Review Summary: What is the soap that washes down 99% of dirt and bacteria together with all talent?
British Indie scene has had a rough time since the 90s. After the mighty fall of britpop, the following wave of so called post-britpop has with a few exceptions proven to be a line of abhorrently dreadful, uninspired wishy-washy acts that inherited the cheesiness and gullible silliness of britpop, but not its energy or instrumental finesse. It shouldn’t have been a surprise to anyone that a genre made to capitalise on a past success of now extinct other genre didn’t last for very long either. But the British scene needed to fill the void with someone else singing “I wanna get a college girl drunk tonight
” (that is honest to god a line on the song “Turn” here). Thankfully, at that time Arctic Monkeys became probably the first artists to ever find fame through internet and the new craze in indie oriented rock music began.
However, another strange phenomenon could be observed in these times of change. Apparently, the once prominent britpop bands were still trying to come through with britpop records, while post-britpop acts were still trying to do their thing as well, both at times, when their influence was already less than minimal. And now we can see it happening again with the once new wave of indie rock from the 2000s-2010s. Those bands are still trying to wow us with their washed out, boring music and more than before, they fail.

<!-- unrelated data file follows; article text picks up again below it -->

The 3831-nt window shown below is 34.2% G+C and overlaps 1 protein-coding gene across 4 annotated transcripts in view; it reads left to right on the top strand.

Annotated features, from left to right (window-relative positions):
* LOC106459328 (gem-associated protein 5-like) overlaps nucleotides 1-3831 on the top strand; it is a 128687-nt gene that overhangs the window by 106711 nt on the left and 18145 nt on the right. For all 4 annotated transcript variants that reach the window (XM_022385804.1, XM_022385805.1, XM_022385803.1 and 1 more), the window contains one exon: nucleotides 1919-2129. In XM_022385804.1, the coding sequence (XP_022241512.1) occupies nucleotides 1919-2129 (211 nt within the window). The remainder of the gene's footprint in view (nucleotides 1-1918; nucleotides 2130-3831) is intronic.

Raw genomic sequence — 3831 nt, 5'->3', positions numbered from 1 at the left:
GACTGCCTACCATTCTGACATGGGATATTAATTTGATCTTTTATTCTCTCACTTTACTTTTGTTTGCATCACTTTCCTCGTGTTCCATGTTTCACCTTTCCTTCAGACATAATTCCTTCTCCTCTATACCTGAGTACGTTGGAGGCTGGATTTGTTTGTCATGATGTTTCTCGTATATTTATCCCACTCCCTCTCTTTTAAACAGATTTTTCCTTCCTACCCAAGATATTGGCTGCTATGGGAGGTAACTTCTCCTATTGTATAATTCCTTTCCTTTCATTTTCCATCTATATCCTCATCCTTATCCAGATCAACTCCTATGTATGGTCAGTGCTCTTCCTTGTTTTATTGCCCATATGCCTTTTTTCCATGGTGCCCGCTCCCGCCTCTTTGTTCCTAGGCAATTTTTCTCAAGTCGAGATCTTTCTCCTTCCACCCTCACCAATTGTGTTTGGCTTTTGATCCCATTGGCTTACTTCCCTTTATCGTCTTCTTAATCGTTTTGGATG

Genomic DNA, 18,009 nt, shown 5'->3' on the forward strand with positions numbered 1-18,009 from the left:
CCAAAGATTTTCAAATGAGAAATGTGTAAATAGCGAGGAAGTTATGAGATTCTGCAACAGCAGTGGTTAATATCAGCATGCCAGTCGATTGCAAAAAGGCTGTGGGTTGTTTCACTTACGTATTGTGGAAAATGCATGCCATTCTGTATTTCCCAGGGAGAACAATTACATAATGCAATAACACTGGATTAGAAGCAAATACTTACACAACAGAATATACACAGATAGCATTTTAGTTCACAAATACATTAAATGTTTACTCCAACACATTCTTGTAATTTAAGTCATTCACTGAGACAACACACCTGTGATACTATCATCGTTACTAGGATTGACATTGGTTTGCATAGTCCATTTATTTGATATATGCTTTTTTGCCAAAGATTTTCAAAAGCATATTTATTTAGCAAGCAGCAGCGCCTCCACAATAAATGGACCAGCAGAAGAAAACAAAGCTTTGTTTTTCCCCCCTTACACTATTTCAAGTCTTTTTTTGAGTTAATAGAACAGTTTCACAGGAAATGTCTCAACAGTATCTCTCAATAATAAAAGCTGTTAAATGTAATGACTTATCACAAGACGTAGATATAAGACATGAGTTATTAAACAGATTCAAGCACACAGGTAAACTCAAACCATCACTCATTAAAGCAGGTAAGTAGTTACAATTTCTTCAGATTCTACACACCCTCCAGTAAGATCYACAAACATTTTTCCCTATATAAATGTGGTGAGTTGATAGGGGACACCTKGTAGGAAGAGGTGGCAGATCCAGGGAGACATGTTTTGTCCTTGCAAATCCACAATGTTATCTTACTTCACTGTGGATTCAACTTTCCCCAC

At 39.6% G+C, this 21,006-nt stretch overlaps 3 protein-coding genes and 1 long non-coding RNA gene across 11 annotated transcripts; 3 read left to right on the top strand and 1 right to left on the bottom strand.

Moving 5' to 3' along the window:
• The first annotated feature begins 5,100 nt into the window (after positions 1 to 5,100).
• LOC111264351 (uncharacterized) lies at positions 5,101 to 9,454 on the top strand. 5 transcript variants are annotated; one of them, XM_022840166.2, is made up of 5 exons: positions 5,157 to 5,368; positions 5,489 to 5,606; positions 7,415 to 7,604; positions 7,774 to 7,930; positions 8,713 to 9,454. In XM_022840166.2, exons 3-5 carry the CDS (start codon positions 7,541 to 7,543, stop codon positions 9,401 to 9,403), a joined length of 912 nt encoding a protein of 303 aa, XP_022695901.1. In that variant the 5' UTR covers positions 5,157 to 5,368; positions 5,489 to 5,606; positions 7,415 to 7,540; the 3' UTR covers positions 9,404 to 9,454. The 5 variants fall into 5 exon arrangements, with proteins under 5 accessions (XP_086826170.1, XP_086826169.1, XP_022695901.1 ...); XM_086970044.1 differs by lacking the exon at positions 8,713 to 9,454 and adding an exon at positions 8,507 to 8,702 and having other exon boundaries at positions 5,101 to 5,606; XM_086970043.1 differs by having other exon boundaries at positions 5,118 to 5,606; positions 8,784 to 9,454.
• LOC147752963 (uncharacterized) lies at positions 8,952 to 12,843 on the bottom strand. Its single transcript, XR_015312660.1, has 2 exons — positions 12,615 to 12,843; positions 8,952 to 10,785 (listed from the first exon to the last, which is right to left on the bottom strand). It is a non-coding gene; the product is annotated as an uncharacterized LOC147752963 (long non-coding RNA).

It should be obvious by now that I am dragging out the introduction. That is only because there is hardly anything to talk about, when it comes to this particular album. If anything should be found surprising about it, it’s that it isn’t all reliant on daft electronic arrangement and production, as many of its contemporaries do, but instead the band actually still does play rea instruments, even if utmost blandly. The song-writing is not half-bad either. Every now and then an actually decent tune pops up, but still never striking enough to make you forgive the drabness of the thing.
What can be said about this is only: “yeah sure okay fine”. The Wombats are not trying to impress. They are way past that point already. All they can really do is keep on writing those simple songs with witty, silly lyrics and keep the instrumental side fine enough not to be hated on actively. And they do that. And the album sounds accordingly. And that’s all there is to it.